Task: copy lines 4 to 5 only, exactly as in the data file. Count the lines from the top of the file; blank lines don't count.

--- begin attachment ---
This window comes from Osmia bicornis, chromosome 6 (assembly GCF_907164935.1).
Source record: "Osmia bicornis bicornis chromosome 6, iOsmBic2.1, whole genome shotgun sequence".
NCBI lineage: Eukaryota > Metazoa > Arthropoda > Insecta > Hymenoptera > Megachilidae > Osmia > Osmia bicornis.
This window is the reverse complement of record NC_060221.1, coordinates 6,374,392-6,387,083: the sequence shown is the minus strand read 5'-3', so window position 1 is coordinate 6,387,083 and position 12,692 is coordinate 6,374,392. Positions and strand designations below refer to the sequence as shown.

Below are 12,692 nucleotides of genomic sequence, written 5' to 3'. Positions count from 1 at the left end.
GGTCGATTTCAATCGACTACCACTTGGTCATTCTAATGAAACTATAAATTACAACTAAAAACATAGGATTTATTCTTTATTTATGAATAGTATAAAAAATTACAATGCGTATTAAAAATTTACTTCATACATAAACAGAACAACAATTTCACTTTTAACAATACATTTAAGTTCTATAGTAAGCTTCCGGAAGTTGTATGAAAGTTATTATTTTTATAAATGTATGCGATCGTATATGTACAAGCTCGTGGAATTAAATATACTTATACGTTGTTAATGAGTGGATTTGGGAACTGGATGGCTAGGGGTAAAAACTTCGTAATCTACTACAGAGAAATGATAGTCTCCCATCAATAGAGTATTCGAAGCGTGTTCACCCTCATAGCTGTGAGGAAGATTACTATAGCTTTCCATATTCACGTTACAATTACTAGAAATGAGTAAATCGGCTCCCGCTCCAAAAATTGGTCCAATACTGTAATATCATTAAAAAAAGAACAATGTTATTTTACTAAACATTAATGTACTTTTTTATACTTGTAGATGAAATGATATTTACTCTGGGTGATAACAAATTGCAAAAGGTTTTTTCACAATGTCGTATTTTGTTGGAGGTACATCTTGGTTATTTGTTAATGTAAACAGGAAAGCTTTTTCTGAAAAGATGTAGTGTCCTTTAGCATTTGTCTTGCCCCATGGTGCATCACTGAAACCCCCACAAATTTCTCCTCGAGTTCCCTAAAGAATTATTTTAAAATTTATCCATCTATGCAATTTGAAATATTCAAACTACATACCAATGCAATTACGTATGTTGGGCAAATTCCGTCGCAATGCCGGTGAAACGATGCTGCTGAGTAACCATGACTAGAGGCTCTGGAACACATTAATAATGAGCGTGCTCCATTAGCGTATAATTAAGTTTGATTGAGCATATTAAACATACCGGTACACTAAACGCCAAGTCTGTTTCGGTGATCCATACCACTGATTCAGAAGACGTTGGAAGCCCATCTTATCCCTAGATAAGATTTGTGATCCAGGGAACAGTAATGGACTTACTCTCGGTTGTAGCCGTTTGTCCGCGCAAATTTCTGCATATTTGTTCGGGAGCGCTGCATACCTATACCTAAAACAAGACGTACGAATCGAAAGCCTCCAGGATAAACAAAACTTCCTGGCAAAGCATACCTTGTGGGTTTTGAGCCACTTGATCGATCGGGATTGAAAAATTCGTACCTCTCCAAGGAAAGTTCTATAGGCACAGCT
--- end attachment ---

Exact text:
This window is the reverse complement of record NC_060221.1, coordinates 6,374,392-6,387,083: the sequence shown is the minus strand read 5'-3', so window position 1 is coordinate 6,387,083 and position 12,692 is coordinate 6,374,392. Positions and strand designations below refer to the sequence as shown.

Below are 12,692 nucleotides of genomic sequence, written 5' to 3'. Positions count from 1 at the left end.